NASCAR officials unaware of Elliott's race-long radio issues

Nigel Kinrade / Motorsport Images

NASCAR officials unaware of Elliott's race-long radio issues

NASCAR

NASCAR officials unaware of Elliott's race-long radio issues

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Chase Elliott never thought about NASCAR forcing him to fix the radio problems that plagued his team throughout the Hollywood Casino 400 at Kansas Speedway. But, on Monday morning, NASCAR senior vice president of competition Scott Miller conceded officials probably should have made the No. 9 Hendrick Motorsports team address the issue.

Miller told SiriusXM NASCAR Radio that officials in the tower have a lot going on during an event and do not monitor every team transmission. When officials did turn to Elliott’s upon being made aware of a potential issue during the race’s first pit stop, Miller said they heard communication between Elliott and crew chief Alan Gustafson.

“We felt like they were in communication with one another,” said Miller. “Obviously, by (Elliott’s) interview at the end of the race, we were wrong about that. But that’s one of those things about officiating these races: We make decisions, and we live with them, and we have to move on to the next race.

“Maybe we missed that one, and maybe we should have had him (pit) because they’re supposed to have all that communication. But there was dialogue back and forth between he and the crew chief that led us to believe they were OK, and it turns out from his interview afterward they weren’t.

“It was one we might have missed, but, hey, that was the decision we made and on to Texas.”

The problem was that the team could hear Elliott over the radio, but he could not hear them or spotter Eddie D’Hondt. Under caution, communication would improve slightly to allow the two sides to catch up and allow the team to figure how to get a message to their driver should the radio go down again (such as putting tape on the pit sign to signal a two-tire pit stop).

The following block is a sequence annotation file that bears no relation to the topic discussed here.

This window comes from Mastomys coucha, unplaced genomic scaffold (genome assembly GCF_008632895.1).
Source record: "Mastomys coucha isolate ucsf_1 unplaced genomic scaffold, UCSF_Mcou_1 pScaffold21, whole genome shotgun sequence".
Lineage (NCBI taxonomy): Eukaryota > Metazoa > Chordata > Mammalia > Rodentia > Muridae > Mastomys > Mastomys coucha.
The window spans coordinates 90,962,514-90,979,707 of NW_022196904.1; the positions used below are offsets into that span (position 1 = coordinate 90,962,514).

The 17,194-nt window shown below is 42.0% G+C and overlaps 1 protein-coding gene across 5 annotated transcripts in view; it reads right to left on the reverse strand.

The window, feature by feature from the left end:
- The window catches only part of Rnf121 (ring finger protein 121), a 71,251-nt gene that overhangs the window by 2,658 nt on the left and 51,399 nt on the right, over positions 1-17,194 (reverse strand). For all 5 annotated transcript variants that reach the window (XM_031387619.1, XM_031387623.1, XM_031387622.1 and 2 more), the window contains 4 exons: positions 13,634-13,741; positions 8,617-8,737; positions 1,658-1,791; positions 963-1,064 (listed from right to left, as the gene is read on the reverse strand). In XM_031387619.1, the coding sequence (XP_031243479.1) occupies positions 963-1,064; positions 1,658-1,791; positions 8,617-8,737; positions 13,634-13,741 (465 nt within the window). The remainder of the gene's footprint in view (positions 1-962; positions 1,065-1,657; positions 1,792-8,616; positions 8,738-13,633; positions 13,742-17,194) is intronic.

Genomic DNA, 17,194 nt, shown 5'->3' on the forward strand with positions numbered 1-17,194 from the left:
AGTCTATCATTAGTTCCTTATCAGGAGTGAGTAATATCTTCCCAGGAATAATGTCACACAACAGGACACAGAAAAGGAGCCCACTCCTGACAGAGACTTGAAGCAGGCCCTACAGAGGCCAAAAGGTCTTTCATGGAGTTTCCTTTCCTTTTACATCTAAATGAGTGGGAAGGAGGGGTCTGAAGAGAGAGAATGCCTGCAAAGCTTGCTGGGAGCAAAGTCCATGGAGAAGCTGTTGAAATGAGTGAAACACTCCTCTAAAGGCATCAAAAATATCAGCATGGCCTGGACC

Elliott was also given a new set of earplugs under a caution, hoping a replacement pair would solve the issues. Under green, Elliott admitted he could not hear D’Hondt consistently or when he was in a three-wide battle.

It became a major story on the NBC Sports broadcast with Elliott being a playoff contender. NASCAR never made the team address the issue, and Elliott finished sixth. He goes into Texas eight points below the cutline.

“I didn’t think it was unsafe,” said Elliott. “Honestly, I never even thought about that. Short track dirt racers around the country race with no (crew chiefs and) spotters every weekend. We have both. I don’t know why we can’t handle it if our radios go bad.”

There is a section of the NASCAR Cup Series Rule Book, though, that addresses radio communication, stating, “during competition, in-vehicle radio communication capability is required between the driver, crew chief, and spotter of the same vehicle number.”

NASCAR’s can penalize a team for not having adequate communication at its discretion.

Said Miller, “Most of the times when we have brought people in it, ironically, has been because they’ve had either a speeding on pit road, some kind of pit road infraction or some other infraction, and we communicate to the spotter to bring the driver down pit road, and there is no response. That’s when we typically become aware of a radio problem. In those cases, when the driver doesn’t respond to what the spotter is asking him to do, we always make them come down and fix it.”

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